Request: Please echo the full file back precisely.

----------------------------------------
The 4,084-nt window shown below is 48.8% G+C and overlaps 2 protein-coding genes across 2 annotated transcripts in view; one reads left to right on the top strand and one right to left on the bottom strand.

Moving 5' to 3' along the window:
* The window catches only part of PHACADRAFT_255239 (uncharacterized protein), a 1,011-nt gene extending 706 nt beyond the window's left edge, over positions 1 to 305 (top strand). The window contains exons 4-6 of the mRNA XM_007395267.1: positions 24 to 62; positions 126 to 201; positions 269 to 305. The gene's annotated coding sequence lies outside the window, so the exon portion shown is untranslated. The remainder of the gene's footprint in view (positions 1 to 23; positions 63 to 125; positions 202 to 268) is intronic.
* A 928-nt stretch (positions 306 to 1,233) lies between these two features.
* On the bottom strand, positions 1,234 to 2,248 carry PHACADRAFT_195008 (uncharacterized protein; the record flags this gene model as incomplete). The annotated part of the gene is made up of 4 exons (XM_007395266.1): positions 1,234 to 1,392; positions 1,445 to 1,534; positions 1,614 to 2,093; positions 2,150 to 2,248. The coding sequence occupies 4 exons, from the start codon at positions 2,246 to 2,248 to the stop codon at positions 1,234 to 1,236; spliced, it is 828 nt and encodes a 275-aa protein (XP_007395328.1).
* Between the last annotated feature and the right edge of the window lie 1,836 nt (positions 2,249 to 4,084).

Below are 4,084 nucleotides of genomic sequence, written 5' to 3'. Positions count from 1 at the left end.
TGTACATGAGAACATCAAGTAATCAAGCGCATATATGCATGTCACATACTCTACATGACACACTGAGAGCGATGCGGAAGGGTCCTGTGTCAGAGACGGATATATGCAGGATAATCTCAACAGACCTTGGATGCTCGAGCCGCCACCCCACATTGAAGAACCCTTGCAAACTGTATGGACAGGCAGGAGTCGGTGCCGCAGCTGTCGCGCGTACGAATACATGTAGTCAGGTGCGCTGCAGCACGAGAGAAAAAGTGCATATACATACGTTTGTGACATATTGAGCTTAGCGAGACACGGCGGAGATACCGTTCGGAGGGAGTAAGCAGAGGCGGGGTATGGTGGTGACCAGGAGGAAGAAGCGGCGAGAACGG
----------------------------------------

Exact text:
The 4,084-nt window shown below is 48.8% G+C and overlaps 2 protein-coding genes across 2 annotated transcripts in view; one reads left to right on the top strand and one right to left on the bottom strand.

Moving 5' to 3' along the window:
* The window catches only part of PHACADRAFT_255239 (uncharacterized protein), a 1,011-nt gene extending 706 nt beyond the window's left edge, over positions 1 to 305 (top strand). The window contains exons 4-6 of the mRNA XM_007395267.1: positions 24 to 62; positions 126 to 201; positions 269 to 305. The gene's annotated coding sequence lies outside the window, so the exon portion shown is untranslated. The remainder of the gene's footprint in view (positions 1 to 23; positions 63 to 125; positions 202 to 268) is intronic.
* A 928-nt stretch (positions 306 to 1,233) lies between these two features.
* On the bottom strand, positions 1,234 to 2,248 carry PHACADRAFT_195008 (uncharacterized protein; the record flags this gene model as incomplete). The annotated part of the gene is made up of 4 exons (XM_007395266.1): positions 1,234 to 1,392; positions 1,445 to 1,534; positions 1,614 to 2,093; positions 2,150 to 2,248. The coding sequence occupies 4 exons, from the start codon at positions 2,246 to 2,248 to the stop codon at positions 1,234 to 1,236; spliced, it is 828 nt and encodes a 275-aa protein (XP_007395328.1).
* Between the last annotated feature and the right edge of the window lie 1,836 nt (positions 2,249 to 4,084).

Below are 4,084 nucleotides of genomic sequence, written 5' to 3'. Positions count from 1 at the left end.
TGTACATGAGAACATCAAGTAATCAAGCGCATATATGCATGTCACATACTCTACATGACACACTGAGAGCGATGCGGAAGGGTCCTGTGTCAGAGACGGATATATGCAGGATAATCTCAACAGACCTTGGATGCTCGAGCCGCCACCCCACATTGAAGAACCCTTGCAAACTGTATGGACAGGCAGGAGTCGGTGCCGCAGCTGTCGCGCGTACGAATACATGTAGTCAGGTGCGCTGCAGCACGAGAGAAAAAGTGCATATACATACGTTTGTGACATATTGAGCTTAGCGAGACACGGCGGAGATACCGTTCGGAGGGAGTAAGCAGAGGCGGGGTATGGTGGTGACCAGGAGGAAGAAGCGGCGAGAACGG